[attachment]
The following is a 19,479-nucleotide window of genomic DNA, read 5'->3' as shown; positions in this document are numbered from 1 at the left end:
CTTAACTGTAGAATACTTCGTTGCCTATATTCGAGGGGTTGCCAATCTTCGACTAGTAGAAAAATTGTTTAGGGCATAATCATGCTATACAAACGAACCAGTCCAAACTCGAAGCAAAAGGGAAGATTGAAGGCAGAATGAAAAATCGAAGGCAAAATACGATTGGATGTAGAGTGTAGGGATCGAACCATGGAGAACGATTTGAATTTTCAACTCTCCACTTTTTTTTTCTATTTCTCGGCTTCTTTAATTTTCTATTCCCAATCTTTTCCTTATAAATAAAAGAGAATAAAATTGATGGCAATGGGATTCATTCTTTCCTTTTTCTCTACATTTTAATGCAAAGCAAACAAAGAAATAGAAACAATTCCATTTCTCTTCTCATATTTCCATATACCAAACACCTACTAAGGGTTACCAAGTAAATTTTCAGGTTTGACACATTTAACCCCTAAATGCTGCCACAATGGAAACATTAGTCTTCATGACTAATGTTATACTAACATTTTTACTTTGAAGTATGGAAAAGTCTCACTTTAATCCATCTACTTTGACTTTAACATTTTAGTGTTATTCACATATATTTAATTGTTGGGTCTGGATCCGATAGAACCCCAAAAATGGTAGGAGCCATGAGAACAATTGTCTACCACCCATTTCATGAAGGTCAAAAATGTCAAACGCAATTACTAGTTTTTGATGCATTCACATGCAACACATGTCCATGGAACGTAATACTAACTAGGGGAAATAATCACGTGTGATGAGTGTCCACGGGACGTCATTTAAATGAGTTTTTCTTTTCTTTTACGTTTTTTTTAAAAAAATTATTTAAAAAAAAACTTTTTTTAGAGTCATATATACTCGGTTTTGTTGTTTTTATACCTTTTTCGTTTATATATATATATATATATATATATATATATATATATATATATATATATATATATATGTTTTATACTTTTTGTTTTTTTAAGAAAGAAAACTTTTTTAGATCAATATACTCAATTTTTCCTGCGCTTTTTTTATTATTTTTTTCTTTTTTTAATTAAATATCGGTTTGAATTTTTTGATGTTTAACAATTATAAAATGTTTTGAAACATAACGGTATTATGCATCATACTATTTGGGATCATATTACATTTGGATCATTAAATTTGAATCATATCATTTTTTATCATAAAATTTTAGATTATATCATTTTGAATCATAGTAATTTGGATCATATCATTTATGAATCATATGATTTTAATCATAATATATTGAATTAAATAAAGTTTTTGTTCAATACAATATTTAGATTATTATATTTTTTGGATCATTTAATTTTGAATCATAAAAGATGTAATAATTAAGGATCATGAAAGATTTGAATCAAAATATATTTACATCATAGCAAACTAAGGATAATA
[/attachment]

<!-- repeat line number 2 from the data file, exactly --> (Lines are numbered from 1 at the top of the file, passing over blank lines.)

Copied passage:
CTTAACTGTAGAATACTTCGTTGCCTATATTCGAGGGGTTGCCAATCTTCGACTAGTAGAAAAATTGTTTAGGGCATAATCATGCTATACAAACGAACCAGTCCAAACTCGAAGCAAAAGGGAAGATTGAAGGCAGAATGAAAAATCGAAGGCAAAATACGATTGGATGTAGAGTGTAGGGATCGAACCATGGAGAACGATTTGAATTTTCAACTCTCCACTTTTTTTTTCTATTTCTCGGCTTCTTTAATTTTCTATTCCCAATCTTTTCCTTATAAATAAAAGAGAATAAAATTGATGGCAATGGGATTCATTCTTTCCTTTTTCTCTACATTTTAATGCAAAGCAAACAAAGAAATAGAAACAATTCCATTTCTCTTCTCATATTTCCATATACCAAACACCTACTAAGGGTTACCAAGTAAATTTTCAGGTTTGACACATTTAACCCCTAAATGCTGCCACAATGGAAACATTAGTCTTCATGACTAATGTTATACTAACATTTTTACTTTGAAGTATGGAAAAGTCTCACTTTAATCCATCTACTTTGACTTTAACATTTTAGTGTTATTCACATATATTTAATTGTTGGGTCTGGATCCGATAGAACCCCAAAAATGGTAGGAGCCATGAGAACAATTGTCTACCACCCATTTCATGAAGGTCAAAAATGTCAAACGCAATTACTAGTTTTTGATGCATTCACATGCAACACATGTCCATGGAACGTAATACTAACTAGGGGAAATAATCACGTGTGATGAGTGTCCACGGGACGTCATTTAAATGAGTTTTTCTTTTCTTTTACGTTTTTTTTAAAAAAATTATTTAAAAAAAAACTTTTTTTAGAGTCATATATACTCGGTTTTGTTGTTTTTATACCTTTTTCGTTTATATATATATATATATATATATATATATATATATATATATATATATATATATATATGTTTTATACTTTTTGTTTTTTTAAGAAAGAAAACTTTTTTAGATCAATATACTCAATTTTTCCTGCGCTTTTTTTATTATTTTTTTCTTTTTTTAATTAAATATCGGTTTGAATTTTTTGATGTTTAACAATTATAAAATGTTTTGAAACATAACGGTATTATGCATCATACTATTTGGGATCATATTACATTTGGATCATTAAATTTGAATCATATCATTTTTTATCATAAAATTTTAGATTATATCATTTTGAATCATAGTAATTTGGATCATATCATTTATGAATCATATGATTTTAATCATAATATATTGAATTAAATAAAGTTTTTGTTCAATACAATATTTAGATTATTATATTTTTTGGATCATTTAATTTTGAATCATAAAAGATGTAATAATTAAGGATCATGAAAGATTTGAATCAAAATATATTTACATCATAGCAAACTAAGGATAATA